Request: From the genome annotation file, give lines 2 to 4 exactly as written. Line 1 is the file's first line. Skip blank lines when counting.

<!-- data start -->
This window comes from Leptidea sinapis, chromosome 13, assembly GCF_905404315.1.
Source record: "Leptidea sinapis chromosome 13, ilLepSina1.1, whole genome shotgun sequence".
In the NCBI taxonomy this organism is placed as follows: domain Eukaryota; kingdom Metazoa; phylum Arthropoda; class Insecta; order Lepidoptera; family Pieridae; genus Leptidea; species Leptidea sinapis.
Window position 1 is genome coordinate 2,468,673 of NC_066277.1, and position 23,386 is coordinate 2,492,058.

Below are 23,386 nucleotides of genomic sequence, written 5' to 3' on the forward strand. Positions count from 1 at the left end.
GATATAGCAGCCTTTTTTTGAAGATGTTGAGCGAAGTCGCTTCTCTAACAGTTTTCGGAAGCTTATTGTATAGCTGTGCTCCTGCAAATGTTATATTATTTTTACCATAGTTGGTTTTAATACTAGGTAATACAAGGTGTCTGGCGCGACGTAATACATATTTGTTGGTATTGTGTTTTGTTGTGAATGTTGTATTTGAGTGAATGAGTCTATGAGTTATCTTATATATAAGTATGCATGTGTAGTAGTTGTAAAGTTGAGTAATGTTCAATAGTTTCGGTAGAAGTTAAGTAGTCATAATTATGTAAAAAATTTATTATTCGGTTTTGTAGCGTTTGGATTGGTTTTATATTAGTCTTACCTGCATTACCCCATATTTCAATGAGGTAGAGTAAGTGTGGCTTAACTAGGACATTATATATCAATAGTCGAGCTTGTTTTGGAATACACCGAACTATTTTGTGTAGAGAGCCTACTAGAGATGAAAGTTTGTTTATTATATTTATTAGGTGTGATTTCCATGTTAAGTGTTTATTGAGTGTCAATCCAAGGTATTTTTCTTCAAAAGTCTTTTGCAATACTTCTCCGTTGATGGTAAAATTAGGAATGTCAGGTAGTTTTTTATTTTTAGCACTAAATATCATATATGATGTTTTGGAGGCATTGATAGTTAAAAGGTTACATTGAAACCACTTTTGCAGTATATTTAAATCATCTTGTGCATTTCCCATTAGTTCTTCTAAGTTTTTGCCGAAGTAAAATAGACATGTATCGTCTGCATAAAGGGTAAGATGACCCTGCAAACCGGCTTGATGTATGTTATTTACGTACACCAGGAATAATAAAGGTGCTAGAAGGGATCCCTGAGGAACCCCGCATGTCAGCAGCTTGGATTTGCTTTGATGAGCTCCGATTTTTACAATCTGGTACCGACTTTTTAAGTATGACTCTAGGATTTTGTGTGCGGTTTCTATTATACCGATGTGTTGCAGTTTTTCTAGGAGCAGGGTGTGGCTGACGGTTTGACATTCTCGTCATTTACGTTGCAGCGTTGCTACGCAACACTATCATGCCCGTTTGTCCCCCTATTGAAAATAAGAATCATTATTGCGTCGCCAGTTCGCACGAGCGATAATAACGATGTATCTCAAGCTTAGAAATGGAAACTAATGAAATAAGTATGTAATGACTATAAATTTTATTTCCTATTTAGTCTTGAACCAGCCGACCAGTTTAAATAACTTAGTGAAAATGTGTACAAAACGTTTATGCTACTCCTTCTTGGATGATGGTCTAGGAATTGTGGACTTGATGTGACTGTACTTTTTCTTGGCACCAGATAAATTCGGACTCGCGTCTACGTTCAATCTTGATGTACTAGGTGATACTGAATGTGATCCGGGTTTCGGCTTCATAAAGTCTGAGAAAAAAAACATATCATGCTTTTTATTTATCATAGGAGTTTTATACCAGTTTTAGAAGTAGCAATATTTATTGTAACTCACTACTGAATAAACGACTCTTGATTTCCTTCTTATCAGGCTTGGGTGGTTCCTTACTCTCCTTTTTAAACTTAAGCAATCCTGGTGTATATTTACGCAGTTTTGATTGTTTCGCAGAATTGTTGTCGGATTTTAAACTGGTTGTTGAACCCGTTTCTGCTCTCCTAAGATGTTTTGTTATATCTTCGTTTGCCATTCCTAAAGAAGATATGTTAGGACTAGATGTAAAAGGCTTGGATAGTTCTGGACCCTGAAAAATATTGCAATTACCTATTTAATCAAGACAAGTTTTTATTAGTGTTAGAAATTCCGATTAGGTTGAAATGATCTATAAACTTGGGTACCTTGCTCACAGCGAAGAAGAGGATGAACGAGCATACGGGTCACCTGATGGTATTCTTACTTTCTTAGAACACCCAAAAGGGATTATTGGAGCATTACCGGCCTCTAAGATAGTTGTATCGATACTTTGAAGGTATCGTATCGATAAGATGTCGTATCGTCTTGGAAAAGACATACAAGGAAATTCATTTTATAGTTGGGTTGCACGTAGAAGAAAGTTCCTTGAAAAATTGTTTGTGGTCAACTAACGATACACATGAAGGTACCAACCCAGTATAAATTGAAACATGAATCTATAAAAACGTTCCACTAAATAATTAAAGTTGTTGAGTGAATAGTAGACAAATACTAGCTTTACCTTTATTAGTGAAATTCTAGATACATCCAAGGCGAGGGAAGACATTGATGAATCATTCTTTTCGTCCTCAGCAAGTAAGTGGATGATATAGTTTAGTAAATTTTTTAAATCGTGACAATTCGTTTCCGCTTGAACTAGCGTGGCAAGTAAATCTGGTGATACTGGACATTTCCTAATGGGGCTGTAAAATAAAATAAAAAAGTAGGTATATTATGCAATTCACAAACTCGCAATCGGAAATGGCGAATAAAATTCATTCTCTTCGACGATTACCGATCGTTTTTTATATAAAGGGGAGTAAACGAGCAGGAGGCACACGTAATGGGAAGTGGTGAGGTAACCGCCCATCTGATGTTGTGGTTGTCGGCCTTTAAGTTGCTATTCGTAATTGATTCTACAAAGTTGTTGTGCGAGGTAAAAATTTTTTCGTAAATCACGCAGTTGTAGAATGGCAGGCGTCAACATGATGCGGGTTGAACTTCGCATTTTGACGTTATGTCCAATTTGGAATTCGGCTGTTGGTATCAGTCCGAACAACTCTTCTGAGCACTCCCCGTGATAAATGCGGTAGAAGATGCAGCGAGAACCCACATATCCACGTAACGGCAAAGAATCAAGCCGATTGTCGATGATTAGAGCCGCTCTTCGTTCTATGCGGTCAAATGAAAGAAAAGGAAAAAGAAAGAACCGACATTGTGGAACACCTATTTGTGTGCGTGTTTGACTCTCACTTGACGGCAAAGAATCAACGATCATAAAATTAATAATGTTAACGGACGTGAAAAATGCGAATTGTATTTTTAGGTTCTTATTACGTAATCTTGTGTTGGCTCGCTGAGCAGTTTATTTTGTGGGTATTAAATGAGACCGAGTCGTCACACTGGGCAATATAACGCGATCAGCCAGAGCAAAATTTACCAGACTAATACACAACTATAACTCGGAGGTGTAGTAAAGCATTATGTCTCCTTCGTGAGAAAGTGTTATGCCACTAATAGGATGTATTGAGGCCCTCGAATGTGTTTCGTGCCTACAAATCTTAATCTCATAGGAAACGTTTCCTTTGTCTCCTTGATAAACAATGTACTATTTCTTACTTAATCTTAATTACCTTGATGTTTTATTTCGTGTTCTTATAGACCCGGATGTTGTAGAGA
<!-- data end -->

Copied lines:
Source record: "Leptidea sinapis chromosome 13, ilLepSina1.1, whole genome shotgun sequence".
In the NCBI taxonomy this organism is placed as follows: domain Eukaryota; kingdom Metazoa; phylum Arthropoda; class Insecta; order Lepidoptera; family Pieridae; genus Leptidea; species Leptidea sinapis.
Window position 1 is genome coordinate 2,468,673 of NC_066277.1, and position 23,386 is coordinate 2,492,058.